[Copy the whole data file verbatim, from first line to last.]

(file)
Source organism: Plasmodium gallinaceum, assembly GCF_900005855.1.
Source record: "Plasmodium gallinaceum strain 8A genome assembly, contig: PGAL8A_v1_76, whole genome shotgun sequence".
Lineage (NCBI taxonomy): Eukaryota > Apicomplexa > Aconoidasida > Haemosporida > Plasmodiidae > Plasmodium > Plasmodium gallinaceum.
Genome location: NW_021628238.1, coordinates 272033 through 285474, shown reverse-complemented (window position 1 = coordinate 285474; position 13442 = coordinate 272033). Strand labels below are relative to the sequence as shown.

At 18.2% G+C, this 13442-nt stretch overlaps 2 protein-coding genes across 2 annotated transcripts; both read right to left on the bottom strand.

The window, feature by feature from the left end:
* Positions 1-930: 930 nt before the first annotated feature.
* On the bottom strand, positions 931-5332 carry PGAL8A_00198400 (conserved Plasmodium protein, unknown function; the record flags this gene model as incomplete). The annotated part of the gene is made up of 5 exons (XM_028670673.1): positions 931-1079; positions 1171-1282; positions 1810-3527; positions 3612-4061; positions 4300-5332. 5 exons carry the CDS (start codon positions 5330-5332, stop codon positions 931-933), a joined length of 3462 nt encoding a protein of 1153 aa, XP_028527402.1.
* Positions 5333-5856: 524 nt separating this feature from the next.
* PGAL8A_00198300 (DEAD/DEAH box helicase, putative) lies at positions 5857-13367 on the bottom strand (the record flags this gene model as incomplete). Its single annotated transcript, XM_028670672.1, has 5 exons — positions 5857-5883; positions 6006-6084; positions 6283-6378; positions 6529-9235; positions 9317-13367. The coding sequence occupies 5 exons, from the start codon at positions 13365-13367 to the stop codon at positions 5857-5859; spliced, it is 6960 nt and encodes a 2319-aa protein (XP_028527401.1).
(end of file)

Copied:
Source organism: Plasmodium gallinaceum, assembly GCF_900005855.1.
Source record: "Plasmodium gallinaceum strain 8A genome assembly, contig: PGAL8A_v1_76, whole genome shotgun sequence".
Lineage (NCBI taxonomy): Eukaryota > Apicomplexa > Aconoidasida > Haemosporida > Plasmodiidae > Plasmodium > Plasmodium gallinaceum.
Genome location: NW_021628238.1, coordinates 272033 through 285474, shown reverse-complemented (window position 1 = coordinate 285474; position 13442 = coordinate 272033). Strand labels below are relative to the sequence as shown.

At 18.2% G+C, this 13442-nt stretch overlaps 2 protein-coding genes across 2 annotated transcripts; both read right to left on the bottom strand.

The window, feature by feature from the left end:
* Positions 1-930: 930 nt before the first annotated feature.
* On the bottom strand, positions 931-5332 carry PGAL8A_00198400 (conserved Plasmodium protein, unknown function; the record flags this gene model as incomplete). The annotated part of the gene is made up of 5 exons (XM_028670673.1): positions 931-1079; positions 1171-1282; positions 1810-3527; positions 3612-4061; positions 4300-5332. 5 exons carry the CDS (start codon positions 5330-5332, stop codon positions 931-933), a joined length of 3462 nt encoding a protein of 1153 aa, XP_028527402.1.
* Positions 5333-5856: 524 nt separating this feature from the next.
* PGAL8A_00198300 (DEAD/DEAH box helicase, putative) lies at positions 5857-13367 on the bottom strand (the record flags this gene model as incomplete). Its single annotated transcript, XM_028670672.1, has 5 exons — positions 5857-5883; positions 6006-6084; positions 6283-6378; positions 6529-9235; positions 9317-13367. The coding sequence occupies 5 exons, from the start codon at positions 13365-13367 to the stop codon at positions 5857-5859; spliced, it is 6960 nt and encodes a 2319-aa protein (XP_028527401.1).